Mexico’s drug war uses drones, human shields, gunships



Jalisco, Mexico’s most militarily powerful drug gang, has begun mobilizing townspeople to act as human shields against army soldiers who now try to keep rival cartels apart.

“If they try to come here again, we will kick out 2,000 people here to stop them,” said Habakuk Solorzano, a 39-year-old farmer who leads the cartel-linked civilian movement. His statement, as it turns out from the Jalisco side, isn’t the only brag: he already had about 500 local residents marching last week – then going across a river – of an army squad. To face who was blocking a dirt road leading out of the Jalisco area. ,



Residents of Aguilla are fed up with the military’s strategy to tear apart the Viagra gang based in Jalisco and Michoacan. The military’s policy effectively allows Viagra – best known for kidnapping and extorting money – to set up barriers and checkpoints that have halted all commerce with Aguilla. Limes and cattle going out, or supplying, Viagra must pay the war tax.

“We would rather be killed by you than by those criminals!” A demonstrator shouted at the soldiers, during a tense, hour-long confrontation between the protesters and a group of a dozen soldiers who took cover behind a barricade of car tires. Many protesters took stones and powerful slingshots, but did not use them.



Residents want the army to either fight both factions, or at least allow two gangs to fight.

Another protester shouted, “Let the two factions fight and kill each other.” “Jalisco is about to beat everyone!”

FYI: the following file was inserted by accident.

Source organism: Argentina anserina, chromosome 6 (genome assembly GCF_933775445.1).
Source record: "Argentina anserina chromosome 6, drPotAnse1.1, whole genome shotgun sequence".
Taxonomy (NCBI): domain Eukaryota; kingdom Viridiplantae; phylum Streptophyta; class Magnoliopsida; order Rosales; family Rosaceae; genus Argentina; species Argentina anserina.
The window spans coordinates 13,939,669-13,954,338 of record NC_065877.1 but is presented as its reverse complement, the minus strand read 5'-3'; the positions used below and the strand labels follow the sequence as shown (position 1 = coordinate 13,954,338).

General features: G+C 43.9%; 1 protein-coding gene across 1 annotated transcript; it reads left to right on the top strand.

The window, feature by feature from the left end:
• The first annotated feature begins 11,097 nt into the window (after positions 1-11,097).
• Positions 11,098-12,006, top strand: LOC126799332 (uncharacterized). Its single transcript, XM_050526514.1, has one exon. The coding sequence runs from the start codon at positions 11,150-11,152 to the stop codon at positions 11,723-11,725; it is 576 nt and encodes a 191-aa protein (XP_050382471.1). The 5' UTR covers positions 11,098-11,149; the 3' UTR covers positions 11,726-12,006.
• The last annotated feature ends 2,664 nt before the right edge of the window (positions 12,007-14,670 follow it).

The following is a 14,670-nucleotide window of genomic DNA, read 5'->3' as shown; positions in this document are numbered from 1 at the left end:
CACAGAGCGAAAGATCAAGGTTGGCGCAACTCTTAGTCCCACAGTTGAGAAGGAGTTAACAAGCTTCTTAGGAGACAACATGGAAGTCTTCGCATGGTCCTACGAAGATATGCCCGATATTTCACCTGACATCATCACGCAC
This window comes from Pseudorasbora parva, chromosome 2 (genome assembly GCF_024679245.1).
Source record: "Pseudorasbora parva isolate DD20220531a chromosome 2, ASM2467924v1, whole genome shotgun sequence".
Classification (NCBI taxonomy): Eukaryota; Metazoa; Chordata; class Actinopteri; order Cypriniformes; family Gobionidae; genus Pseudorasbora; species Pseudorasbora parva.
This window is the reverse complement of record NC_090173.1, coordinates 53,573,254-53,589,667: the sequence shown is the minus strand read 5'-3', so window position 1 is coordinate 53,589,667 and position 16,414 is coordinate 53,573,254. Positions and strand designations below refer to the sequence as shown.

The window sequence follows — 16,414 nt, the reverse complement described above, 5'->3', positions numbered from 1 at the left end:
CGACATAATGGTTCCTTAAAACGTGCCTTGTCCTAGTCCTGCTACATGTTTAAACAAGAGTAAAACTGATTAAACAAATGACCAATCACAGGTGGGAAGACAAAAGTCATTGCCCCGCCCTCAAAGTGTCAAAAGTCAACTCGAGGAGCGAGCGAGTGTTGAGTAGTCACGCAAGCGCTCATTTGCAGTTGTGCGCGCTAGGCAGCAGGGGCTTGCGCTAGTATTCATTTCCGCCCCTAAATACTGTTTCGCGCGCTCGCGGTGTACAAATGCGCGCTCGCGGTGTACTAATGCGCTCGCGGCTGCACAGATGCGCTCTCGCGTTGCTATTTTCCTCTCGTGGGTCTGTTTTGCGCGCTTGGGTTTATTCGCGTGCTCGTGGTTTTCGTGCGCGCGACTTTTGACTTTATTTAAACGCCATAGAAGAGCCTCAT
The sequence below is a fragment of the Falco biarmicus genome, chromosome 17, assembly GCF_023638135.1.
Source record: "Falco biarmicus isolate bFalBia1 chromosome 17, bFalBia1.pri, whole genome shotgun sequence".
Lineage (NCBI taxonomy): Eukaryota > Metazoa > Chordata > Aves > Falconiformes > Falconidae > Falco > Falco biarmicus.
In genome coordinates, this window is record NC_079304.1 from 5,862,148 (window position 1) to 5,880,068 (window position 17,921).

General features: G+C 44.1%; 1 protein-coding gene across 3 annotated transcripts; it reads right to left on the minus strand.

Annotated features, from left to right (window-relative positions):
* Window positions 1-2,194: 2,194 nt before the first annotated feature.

That approach is broad. “We need to keep a cartel under control, stop fighting and remain somewhat calm,” said a local priest. “Everything indicates that the group is a Jalisco cartel.”

Above all, residents want the Viagra checkpoints cleared and the road reopened. Because they sometimes have to go through those obstacles, none of the residents wanted to give their names for fear of reprisal.

But one explained it to the army squad this way: “The only road in Aguilla is blocked and controlled by a cartel that is only 500 yards away from you, and you (the army) are trying to protect our right to travel freely. Not doing anything. “You don’t know how hard it is to pay the war tax that is being used to kill us.”

It is actually a fairly accurate description of government policy: maintaining the status quo, and allowing each cartel to remain within its territory.

But Jalisco will not accept the government as the arbiter of drug cartel regional divisions; The local Jalisco cartel leader says the military is only trying to save the weaker Viagra of the two gangs because of corruption.

Gangs are everywhere in Jalisco Aguilla, from pickup and house armored cars to small trampolines with cartel initials set up for kids in every village.

Some residents say that too much pressure is put on them to participate in the protests, as failing to do so could cut off their water or electricity. Others battle Viagra by paying taxes and cutting off from the outside world. A female protester told how her father died in early 2020 because Viagra would not allow him to be taken to the hospital.

Dozens of cartel gunmen openly wear bulletproof vests, a reference to the group’s Spanish initials, “CJNG” – Jalisco New Generation Cartel – on the back, and “FEM” – nicknamed “Mencho Special Forces” on the front. The leader of the cartel, Nemesio Oseguera.

Jalisco is the only cartel in Mexico that does not hide what it is, and does not play with press relations or the politics of moderation.

“We are narcissists,” said the local Jalisco leader, who did not wish to be named. “Everyone should focus on their work.” Their beef with Viagra and other local gangs is that “they want everything for themselves.”

Jalisco keeps its large army of soldiers running with a potent mix of money – the cartel has a lot to do with smuggling fentanyl and meth into the United States – and cocaine, which it flies from Costa Rica.